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Howarth v. Patterson

United States District Court, D. Arizona

August 8, 2019

Morgan Howarth, Plaintiff,
v.
Ryan Patterson, et al., Defendants.

          ORDER

          EILEEN S. WILLETT, UNITED STATES MAGISTRATE JUDGE

         This Order sets forth the Court's rulings on a number of pending Motions (Docs. 40, 41, 43, 46, 47, 52, and 53).

         I. DISCUSSION

         A. Defendants' “Motion for a Bond Requirement for Plaintiff” (Doc. 40) and Plaintiff's “Motion to Strike Defendants' Untimely Reply, and to Strike or Disregard Arguments Raised for the First Time Therein” (Doc. 46)

         Pursuant to Local Rule of Civil Procedure (“LRCiv”) 54.1(c), Defendants filed a Motion (Doc. 40) requesting that the Court order Plaintiff to post a $25, 000 bond for Defendants' fees and taxable costs incurred in this action.[1] (Doc. 40). Plaintiff filed his Response (Doc. 42) on June 21, 2019. On July 1, 2019, Defendants filed their Reply (Doc. 45). Contrary to Plaintiff's assertion in his Motion to Strike (Doc. 46), Defendants' Reply is timely. Plaintiff correctly recounts that the rules provide a seven-day deadline for filing a reply in support of a motion. Plaintiff, however, neglects to consider that Federal Rule of Civil Procedure 6(d) states:

When a party may or must act within a specified time after service and service is made under Rule 5(b)(2)(C), (D), (E), or (F), 3 days are added after the period would otherwise expire under Rule 6(a).

         Rule 5(b)(2)(E) includes service by electronic means. Seven days from Plaintiff's June 21, 2019 Response (Doc. 42) is June 28, 2019. After adding another three days pursuant to Rule 6(d), Defendants' reply deadline was July 1, 2019. Although Plaintiff alternatively argues that the Court should strike or disregard arguments raised for the first time in Defendants' Reply (Doc. 45), the Court finds that the arguments contained therein are in response to issues raised in Plaintiff's Response (Doc. 42). The Court will deny Plaintiff's Motion to Strike (Doc. 46).[2] For the reasons discussed below, the Court will grant Defendants' Motion for a Bond (Doc. 40).

         “There is no specific provision in the Federal Rules of Civil Procedure relating to security for costs. However, the federal district courts have inherent power to require plaintiffs to post security for costs.” Simulnet E. Assoc. v. Ramada Hotel Operating Co., 37 F.3d 573, 574 (9th Cir. 1994). “Typically federal courts, either by rule or by case-to case determination, follow the forum state's practice with regard to security for costs, as they did prior to the federal rules; this is especially common when a non-resident party is involved.” Id. (internal quotation marks and citation omitted). The historical purpose of bond requirements is “to help resident defendants collect costs when victorious against non-resident plaintiff whose property was beyond the reach of the court.” Gay v. Chandra, 682 F.3d 590, 594 (7th Cir. 2012).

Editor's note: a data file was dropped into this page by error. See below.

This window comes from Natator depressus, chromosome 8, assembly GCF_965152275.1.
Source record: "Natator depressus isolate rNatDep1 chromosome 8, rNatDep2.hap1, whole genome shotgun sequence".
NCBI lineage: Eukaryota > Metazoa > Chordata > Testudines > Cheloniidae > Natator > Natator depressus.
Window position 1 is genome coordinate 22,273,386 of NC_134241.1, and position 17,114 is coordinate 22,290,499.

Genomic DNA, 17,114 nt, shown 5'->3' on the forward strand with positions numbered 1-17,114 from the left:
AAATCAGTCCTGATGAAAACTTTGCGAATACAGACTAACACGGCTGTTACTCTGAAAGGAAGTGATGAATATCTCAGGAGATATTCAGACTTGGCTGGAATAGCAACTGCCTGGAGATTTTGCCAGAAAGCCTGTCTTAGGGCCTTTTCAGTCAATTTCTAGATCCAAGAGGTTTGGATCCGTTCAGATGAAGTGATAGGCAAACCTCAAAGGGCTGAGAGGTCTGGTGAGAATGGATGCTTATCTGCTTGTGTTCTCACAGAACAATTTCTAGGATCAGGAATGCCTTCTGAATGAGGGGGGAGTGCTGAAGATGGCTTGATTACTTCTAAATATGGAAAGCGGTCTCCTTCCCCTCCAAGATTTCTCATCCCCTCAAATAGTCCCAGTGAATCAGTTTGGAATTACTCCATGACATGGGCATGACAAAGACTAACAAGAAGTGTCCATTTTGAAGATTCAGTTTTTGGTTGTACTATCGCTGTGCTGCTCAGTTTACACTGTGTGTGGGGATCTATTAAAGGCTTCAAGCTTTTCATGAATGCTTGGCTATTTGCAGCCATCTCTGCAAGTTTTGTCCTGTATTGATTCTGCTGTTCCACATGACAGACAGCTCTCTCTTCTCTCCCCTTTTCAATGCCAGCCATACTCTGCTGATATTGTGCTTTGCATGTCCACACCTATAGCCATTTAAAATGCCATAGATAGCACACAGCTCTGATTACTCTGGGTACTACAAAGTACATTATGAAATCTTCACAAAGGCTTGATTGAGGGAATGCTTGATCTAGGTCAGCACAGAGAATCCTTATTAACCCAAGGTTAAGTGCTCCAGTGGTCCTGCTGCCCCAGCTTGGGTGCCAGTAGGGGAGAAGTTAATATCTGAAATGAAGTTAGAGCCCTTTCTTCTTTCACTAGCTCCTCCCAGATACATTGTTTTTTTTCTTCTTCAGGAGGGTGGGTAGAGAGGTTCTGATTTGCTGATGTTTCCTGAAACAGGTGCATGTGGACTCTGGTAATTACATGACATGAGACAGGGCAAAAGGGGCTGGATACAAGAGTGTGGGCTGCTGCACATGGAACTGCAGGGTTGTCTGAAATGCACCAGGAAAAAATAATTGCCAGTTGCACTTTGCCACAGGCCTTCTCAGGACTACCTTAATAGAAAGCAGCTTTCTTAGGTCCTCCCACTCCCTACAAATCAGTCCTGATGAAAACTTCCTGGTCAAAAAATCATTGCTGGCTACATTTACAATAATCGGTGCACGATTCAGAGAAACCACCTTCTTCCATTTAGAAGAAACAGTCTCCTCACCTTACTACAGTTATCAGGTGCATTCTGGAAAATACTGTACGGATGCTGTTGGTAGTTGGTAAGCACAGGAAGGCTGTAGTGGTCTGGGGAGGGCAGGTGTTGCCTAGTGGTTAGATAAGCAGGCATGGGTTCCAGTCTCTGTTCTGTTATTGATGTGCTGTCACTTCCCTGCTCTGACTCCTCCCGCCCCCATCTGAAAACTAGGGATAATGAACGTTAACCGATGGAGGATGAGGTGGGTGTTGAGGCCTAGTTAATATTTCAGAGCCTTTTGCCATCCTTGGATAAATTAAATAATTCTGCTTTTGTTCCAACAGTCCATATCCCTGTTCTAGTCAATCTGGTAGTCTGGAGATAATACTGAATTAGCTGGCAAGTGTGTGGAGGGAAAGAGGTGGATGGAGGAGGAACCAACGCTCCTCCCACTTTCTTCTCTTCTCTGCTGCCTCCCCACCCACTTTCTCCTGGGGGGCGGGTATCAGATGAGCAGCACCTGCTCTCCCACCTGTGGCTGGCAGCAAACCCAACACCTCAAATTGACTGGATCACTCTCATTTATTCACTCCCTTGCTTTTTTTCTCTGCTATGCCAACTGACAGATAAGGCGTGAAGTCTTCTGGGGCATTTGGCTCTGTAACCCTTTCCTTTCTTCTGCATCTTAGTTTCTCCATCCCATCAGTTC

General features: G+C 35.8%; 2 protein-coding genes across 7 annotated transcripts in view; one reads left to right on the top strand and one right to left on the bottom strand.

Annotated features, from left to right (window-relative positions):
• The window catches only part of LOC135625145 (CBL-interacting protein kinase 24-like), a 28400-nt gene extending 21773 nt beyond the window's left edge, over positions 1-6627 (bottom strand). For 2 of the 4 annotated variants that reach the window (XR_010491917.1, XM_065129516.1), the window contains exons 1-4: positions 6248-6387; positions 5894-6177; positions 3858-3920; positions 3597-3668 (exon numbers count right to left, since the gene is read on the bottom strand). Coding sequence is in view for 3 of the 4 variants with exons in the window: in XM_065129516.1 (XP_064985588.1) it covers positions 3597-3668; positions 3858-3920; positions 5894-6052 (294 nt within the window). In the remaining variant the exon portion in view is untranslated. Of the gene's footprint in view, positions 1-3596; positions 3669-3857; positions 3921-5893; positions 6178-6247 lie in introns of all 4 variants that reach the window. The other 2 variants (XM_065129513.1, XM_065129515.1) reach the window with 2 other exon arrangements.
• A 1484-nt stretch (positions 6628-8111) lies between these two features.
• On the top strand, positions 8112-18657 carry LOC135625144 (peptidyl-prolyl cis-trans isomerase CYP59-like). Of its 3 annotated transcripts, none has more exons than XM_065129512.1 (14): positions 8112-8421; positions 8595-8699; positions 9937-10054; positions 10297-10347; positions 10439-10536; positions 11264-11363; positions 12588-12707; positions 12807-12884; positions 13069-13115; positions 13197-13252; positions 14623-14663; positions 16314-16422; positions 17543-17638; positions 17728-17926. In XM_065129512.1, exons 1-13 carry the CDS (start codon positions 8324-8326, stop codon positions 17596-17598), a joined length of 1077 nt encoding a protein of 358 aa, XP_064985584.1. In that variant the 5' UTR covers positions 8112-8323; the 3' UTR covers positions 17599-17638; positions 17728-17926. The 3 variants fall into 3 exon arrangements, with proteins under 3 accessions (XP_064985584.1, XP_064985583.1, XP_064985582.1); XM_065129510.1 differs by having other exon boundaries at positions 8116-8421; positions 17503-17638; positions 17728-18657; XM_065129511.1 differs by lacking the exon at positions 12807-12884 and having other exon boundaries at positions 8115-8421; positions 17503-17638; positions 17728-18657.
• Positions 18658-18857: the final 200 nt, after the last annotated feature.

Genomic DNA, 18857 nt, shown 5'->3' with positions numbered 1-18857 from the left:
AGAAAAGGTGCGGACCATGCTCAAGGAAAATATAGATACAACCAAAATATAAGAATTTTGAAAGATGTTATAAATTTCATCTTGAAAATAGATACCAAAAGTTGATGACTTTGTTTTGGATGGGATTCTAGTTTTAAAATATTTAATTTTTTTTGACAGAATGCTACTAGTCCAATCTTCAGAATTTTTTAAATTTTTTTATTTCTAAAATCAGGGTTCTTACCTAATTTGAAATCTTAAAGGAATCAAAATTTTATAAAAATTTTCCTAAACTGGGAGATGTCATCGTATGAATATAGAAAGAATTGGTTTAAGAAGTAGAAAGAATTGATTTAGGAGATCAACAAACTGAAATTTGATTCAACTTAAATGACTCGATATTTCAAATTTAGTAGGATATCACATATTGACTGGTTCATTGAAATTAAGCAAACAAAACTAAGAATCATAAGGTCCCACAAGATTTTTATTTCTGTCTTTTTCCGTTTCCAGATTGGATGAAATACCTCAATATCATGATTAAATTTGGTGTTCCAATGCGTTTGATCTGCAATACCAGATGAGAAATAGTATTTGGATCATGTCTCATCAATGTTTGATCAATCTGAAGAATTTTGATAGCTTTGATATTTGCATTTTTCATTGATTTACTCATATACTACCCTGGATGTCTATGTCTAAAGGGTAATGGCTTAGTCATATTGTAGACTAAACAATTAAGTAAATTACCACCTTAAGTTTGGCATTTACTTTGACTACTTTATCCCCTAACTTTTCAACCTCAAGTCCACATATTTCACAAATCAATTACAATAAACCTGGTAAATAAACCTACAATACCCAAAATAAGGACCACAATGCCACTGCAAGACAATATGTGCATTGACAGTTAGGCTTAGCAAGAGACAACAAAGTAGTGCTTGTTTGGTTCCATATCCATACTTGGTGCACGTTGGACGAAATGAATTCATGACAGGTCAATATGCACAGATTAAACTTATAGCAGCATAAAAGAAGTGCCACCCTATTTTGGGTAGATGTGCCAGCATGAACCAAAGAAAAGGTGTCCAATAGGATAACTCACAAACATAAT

In Simulnet, the Ninth Circuit reviewed whether the district court abused its discretion by dismissing a case after the plaintiffs failed to post a $500, 000 cost bond, which was imposed five days before trial was set to commence. 37 F.3d at 573. In holding that the district court abused its discretion, the Ninth Circuit stated that the district court:

knew that the plaintiffs could not post the bond, but imposed the bond because of its belief that the defendants would prevail in the jury trial, even though the court declined to hold the plaintiffs' claims were vexatious. In practical effect, this amounted to a judgment as a matter of law in a case where discovery proceedings revealed there was a genuine issue of material fact to be determined by the jury.

Id. at 576. The Ninth Circuit explained that “[i]n order to avoid depriving a plaintiff of access to the courts by a security bond requirement, the courts in some cases must strike a delicate balance.” Id. The Ninth Circuit did not hold that district courts must use a specific balancing test, but noted that the “First Circuit made an illuminating comment” regarding the issue. Id. In Aggerwal v. Ponce School of Medicine, 745 F.2d 723, 727-28 (1st Cir. 1984), the First Circuit weighed the following three factors in determining whether a district court abused its discretion in requiring a security for costs: (i) the degree of probability or improbability of success on the merits, and the background and purpose of the suit; (ii) the reasonable extent of the security to be posted, if any, viewed from the defendant's perspective; and (iii) the reasonable extent of the security to be posted, if any, viewed from the nondomiciliary plaintiff's perspective. Aggerwal, 745 F.2d at 727-28. The First Circuit further explained that:

just as factors such as the absence of attachable property within the district or the conduct of the parties may bear on a defendant's legitimate need for the prophylaxsis of a bond, so too, a plaintiff's ability to post surety for costs must weigh in the balance when the third figure of the equation is tabulated . . . . The district court, in the exercise of its sound discretion, must settle upon an assurance which is fair in the light not only of the case itself and of the exigencies faced by the defendant, but also fair when illuminated by the actual financial situation of the plaintiff.

Id. at 728.

         Here, given the early stage of litigation, the Court does not conclude that either party is more likely to succeed. Defendants reasonably assert that a bond is required because Plaintiff does not reside in the State of Arizona and does not own any property within Arizona out of which a judgment for costs can be satisfied. Plaintiff states that he has substantial equity in ...


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